Chronic rhinitis

Chronic rhinitis is an inflammation of the nose: the most common symptoms are sneezing, narrowed or stuffy nose, itching and a nose running from both nostrils.

Sometimes there is a scratching in the throat, the patient no longer perceives the smells properly and has a headache. In addition, the eyes are reddened, he often has increased lacrimation and itchy eyes.
The most common cause is a runny nose, but an allergic form or “hay fever” is also very common.

Allergic rhinitis is not contagious.

If rhinitis persists, symptoms appear over a long period of time; a technical definition of persistent rhinitis is based on the duration of symptoms that manifest for an hour or more on all days of the year.
However, there is a wider range of variation: in many cases, the symptoms are present for a few hours almost every day, but in other patients the symptoms do not have a regular course.


What are the risk factors for non-allergic rhinitis?

A risk factor increases the likelihood of developing a disease: for example, obesity significantly increases the risk of developing type 2 diabetes mellitus and is a risk factor for this disease.

Risk factors for non-allergic rhinitis include:

  • Irritants – People who inhale tobacco smoke, smog, exhaust fumes, and other irritants are more likely to develop non-allergic rhinitis, especially people who work with aviation fuels or solvents in the chemical industry.
  • Abuse or prolonged use of decongestant nasal sprays or drops – People who use over-the-counter decongestant nasal sprays or nasal drops for many days are at greater risk of developing severe nasal congestion.
  • Gender – Women are more prone to nasal congestion during the menstrual cycle and pregnancy.
  • Other conditions – patients suffering from lupus, cystic fibrosis, asthma or other endocrine disorders are more likely to develop non-allergic rhinitis.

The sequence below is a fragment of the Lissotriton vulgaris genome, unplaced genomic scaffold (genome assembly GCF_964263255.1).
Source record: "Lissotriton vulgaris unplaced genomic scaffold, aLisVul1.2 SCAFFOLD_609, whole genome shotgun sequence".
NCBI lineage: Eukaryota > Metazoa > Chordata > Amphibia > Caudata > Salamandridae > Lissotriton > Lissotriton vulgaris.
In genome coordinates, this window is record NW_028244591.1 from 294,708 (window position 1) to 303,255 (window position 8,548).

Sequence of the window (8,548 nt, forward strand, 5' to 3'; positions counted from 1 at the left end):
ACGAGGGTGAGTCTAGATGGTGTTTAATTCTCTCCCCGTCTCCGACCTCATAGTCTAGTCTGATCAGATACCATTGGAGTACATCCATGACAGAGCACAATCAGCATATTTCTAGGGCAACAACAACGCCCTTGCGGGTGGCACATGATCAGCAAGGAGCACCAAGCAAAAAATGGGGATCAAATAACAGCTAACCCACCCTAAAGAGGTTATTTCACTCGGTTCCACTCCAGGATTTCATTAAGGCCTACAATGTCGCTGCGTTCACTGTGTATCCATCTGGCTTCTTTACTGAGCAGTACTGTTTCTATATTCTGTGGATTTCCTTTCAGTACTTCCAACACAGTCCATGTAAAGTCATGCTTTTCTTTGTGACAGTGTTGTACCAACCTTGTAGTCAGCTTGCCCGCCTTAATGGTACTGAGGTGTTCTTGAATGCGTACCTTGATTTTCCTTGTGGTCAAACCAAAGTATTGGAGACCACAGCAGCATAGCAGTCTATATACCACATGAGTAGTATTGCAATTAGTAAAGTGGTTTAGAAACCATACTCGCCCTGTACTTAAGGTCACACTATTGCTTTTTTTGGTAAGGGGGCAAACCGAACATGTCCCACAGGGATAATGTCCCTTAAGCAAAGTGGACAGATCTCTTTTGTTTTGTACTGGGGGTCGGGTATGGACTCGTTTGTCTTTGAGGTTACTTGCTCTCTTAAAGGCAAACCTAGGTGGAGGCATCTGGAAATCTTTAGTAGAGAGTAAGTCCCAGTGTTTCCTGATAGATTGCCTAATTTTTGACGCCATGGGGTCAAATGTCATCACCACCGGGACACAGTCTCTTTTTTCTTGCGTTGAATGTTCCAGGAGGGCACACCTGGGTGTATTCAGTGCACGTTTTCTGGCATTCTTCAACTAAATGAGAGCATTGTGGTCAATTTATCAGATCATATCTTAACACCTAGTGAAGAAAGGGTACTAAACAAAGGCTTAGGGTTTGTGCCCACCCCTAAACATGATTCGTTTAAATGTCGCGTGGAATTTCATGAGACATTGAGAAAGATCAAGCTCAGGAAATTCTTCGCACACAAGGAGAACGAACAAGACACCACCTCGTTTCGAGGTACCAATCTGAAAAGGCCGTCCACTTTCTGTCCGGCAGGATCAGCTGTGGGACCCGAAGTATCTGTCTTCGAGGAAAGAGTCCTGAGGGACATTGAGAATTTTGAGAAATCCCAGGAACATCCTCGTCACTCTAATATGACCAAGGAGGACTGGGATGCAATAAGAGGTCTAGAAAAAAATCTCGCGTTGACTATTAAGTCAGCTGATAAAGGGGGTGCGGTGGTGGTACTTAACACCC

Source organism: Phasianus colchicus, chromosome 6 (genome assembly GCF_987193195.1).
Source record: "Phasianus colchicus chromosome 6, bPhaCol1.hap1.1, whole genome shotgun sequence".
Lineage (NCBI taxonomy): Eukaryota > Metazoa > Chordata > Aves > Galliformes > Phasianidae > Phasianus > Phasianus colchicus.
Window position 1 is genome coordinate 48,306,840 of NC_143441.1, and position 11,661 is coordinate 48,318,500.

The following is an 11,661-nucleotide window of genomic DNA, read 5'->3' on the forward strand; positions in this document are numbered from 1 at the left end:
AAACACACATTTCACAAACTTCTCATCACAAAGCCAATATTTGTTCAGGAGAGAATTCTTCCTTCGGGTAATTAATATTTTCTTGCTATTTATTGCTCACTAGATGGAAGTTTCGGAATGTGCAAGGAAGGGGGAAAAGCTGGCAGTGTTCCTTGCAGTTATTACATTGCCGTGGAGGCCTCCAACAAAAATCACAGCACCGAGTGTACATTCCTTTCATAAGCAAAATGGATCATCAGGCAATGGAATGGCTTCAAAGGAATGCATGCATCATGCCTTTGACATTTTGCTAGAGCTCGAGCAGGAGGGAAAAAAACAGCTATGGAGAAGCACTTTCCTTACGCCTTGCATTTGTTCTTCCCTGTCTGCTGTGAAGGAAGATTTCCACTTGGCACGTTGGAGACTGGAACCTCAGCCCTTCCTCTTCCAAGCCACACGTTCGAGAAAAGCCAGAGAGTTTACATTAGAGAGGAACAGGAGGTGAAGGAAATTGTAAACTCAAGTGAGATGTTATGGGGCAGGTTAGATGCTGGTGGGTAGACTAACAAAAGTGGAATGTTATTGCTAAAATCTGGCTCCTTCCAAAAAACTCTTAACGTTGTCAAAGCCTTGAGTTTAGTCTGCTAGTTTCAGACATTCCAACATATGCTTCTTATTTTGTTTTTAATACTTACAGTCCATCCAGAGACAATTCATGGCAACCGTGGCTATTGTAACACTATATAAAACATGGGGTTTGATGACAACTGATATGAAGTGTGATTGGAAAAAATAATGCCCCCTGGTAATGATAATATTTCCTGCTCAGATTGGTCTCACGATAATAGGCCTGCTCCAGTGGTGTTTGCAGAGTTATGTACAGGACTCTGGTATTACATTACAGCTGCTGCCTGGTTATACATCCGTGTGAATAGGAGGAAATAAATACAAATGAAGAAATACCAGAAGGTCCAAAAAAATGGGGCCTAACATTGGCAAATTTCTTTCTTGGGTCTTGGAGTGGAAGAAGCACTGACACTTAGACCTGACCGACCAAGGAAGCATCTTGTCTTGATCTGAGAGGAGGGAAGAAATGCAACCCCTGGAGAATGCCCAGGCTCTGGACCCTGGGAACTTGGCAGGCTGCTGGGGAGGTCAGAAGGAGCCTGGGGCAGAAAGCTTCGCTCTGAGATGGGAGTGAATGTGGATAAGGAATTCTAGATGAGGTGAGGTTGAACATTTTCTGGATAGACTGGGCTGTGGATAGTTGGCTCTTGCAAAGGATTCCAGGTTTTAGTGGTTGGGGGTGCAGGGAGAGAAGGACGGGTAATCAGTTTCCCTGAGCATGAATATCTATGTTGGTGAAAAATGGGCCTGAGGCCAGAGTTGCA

What are the causes of non-allergic rhinitis?

Viral rhinitis – the inner wall of the nasal cavities or throat becomes inflamed when a virus infects the corresponding cells; active inflammation activates mucus production, the patient often sneezes and has a runny nose.

Vasomotor rhinitis – the blood vessels inside the nose narrow and dilate to control the production and flow of mucus. Sometimes the blood vessels are hypersensitive, then they dilate greatly when exposed to certain environmental factors. This leads to nasal obstruction and an excess of mucus formation. These environmental “trigger” factors include cigarette smoke, paint fumes, perfumes, chemical irritants in general, fluctuations in humidity, a drop in temperature, consumption of alcohol or spicy foods, and stress.

Atrophic rhinitis – lesions develop in the lining of the turbinates, that is, the three bony structures within the nasal cavities.

Hypertrophic rhinitis (or chronic obstructive) – is characterized by thickening of the mucous membrane, submucosa, periosteum and nasal bones. The most serious change is the hypertrophy of the turbinates, especially the lower ones.
The clinical picture is aggravated if the stenosis (narrowing of the ducts through which the air passes) occurs bilaterally, while with the monolateral one, the air can still pass.